A typical round is $3 with 12 shooters per round. Prizes on $3 rounds are 5 lbs of bacon, cheese, ground beef, etc. $5 rounds are hams, turkeys, steaks. We also do a round for free for the kids. Be sure to bring along extra guns for lady and kid shooters to try. My Beretta A400 gets lots of use with the ladies.

    At a typical shoot, a shooter will spend about $40 shooting and with about 25 rounds with 12 shooters per round, the club clears $500 or so after prizes.

    Courtney
     
  8. ljutic73

    ljutic73 Well-Known Member

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    The one I attend every fall just does 5 man squads, one target from each post, ties shoot off with a "follow the leader" format. Plus they do "Annie Oakleys" and buddy shoots...
     
  9. Bill Roberts

    Bill Roberts Active Member

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    We do 2, 3, & 4 man buddies all from the 27 yd line. You miss, your
    partner or partners try to hit it in turn.
    Annies.
    Follow the leader.
    Do-dahs.

    We do one a month starting Oct 23rd

    Bill
    Rattlesnake Mountain Gun Club
    Tri-Citys, WA
     
  10. FrankJ

    FrankJ Member

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    Thanks to everyone who responded. We have a bunch of ideas to consider. Frank
     
  11. wolfram

    wolfram Well-Known Member

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    We do about what Ljutic73 described. The trick to making money is balancing the prize cost against the entry fee. You want the shooter to feel like they have a decent chance of winning so the smaller squads are good (5 guys shooting for a prize) but if you are charging them each $5 you only have $25 coming in from the entry fee -that means your prize needs to cost less than $10.

    The really big money makers are the Annie Oakleys where you might have 20 plus guys linining up and each paying $5 plus a $1 buy back. In this situation you can afford to give a really good prize - something like a prime rib roast is reasonable or you can split the pot 50/50 with the winner.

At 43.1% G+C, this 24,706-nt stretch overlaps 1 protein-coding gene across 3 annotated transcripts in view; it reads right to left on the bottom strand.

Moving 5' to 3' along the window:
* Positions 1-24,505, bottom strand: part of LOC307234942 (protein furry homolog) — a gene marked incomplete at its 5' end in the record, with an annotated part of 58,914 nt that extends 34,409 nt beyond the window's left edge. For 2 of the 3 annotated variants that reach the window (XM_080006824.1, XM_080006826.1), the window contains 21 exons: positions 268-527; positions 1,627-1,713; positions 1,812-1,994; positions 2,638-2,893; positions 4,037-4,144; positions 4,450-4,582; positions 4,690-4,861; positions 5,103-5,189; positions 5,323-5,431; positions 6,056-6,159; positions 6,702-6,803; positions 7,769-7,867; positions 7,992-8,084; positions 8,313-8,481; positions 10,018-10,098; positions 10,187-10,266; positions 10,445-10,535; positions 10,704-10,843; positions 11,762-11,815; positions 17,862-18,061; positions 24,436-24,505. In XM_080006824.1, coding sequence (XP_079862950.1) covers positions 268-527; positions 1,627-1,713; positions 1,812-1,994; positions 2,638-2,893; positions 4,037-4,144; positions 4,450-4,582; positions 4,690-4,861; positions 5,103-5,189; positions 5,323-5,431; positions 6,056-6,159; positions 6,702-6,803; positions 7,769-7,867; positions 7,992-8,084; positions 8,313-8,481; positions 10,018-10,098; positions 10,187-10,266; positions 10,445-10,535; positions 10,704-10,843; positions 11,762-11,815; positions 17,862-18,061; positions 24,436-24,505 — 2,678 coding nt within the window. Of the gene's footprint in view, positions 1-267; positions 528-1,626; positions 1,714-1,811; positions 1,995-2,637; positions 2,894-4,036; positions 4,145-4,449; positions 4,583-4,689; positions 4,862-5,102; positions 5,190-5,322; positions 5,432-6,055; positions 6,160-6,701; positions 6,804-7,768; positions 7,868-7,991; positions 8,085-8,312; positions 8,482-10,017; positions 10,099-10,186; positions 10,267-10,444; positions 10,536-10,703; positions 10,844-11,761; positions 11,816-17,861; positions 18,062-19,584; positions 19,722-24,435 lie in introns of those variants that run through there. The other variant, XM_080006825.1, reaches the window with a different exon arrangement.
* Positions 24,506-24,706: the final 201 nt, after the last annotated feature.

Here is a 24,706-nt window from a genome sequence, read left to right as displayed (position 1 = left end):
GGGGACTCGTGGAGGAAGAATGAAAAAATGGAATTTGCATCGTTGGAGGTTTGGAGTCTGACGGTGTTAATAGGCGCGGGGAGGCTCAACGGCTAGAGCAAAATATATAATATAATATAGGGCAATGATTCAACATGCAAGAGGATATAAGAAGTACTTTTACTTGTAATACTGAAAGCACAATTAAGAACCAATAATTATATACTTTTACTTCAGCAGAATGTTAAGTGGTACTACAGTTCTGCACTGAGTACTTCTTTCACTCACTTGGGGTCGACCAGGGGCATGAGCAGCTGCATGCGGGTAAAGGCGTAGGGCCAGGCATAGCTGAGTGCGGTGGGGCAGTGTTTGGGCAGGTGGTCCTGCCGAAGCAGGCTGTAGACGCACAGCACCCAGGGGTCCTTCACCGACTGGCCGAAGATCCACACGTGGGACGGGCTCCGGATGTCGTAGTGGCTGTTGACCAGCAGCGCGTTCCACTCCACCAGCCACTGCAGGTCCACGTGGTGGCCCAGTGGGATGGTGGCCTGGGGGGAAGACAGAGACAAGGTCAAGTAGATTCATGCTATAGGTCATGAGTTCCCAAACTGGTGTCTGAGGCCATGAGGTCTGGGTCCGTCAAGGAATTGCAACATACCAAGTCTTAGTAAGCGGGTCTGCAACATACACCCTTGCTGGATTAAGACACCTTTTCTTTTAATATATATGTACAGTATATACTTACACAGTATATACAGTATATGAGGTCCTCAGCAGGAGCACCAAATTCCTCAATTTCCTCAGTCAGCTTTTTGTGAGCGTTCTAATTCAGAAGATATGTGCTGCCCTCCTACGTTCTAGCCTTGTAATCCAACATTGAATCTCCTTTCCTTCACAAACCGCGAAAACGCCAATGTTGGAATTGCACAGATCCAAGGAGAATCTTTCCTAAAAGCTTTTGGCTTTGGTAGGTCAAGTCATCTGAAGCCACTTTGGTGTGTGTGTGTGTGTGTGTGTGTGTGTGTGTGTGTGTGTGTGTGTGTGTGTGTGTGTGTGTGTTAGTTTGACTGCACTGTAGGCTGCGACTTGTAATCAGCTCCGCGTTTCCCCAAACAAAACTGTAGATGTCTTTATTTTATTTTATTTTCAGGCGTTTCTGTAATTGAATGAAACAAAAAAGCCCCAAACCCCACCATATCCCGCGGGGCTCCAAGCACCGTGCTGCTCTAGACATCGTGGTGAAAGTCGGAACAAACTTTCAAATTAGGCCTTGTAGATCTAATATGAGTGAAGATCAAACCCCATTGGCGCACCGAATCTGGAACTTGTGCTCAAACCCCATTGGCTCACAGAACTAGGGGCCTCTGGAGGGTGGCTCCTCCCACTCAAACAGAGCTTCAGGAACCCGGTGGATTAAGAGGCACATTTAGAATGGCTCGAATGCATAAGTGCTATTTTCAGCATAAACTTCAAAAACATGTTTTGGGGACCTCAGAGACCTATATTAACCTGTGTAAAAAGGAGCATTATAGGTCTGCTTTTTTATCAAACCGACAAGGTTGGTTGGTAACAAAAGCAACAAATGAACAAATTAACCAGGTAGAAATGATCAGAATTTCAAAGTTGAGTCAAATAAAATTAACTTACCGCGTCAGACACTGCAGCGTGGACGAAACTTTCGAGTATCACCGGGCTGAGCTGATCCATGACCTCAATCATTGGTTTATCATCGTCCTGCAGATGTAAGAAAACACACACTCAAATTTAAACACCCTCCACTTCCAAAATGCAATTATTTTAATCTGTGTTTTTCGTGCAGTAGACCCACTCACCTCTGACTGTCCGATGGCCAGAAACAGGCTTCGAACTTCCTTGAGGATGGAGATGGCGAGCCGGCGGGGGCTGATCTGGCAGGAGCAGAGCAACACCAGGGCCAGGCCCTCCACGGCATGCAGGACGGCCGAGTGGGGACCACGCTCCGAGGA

It is good to mix the Annie's up with the smaller squad contests - it keeps the interst level up.

    Another fun idea is to put a few odd color targets in your machine and when a shooter gets the odd color bird and breaks it, they are given a box of shells. The beauty of this is those 'free' shells just encourage more game participation.
     
  12. pyrdek

    pyrdek Well-Known Member

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    For the "still Turkey" shoots, my club uses paper plate. They are a bit more solid and will hold up in the rain.

    Shooters sign up and get a small paper with something like 2 / 12 on it to show they are signed up for Squad 2 Shooting Post 12. Targets are prepared IN ADVANCE, with the same numbering system so they are all set to be stapled to the post. The cost may be $2.00 or $3.00 depending on the number of shooters and the size/cost of the turkey being won. Usually about 15 or so shooters @ $2.00 a shot with multiple shoots on the same squad but at different targets from the corresponding posts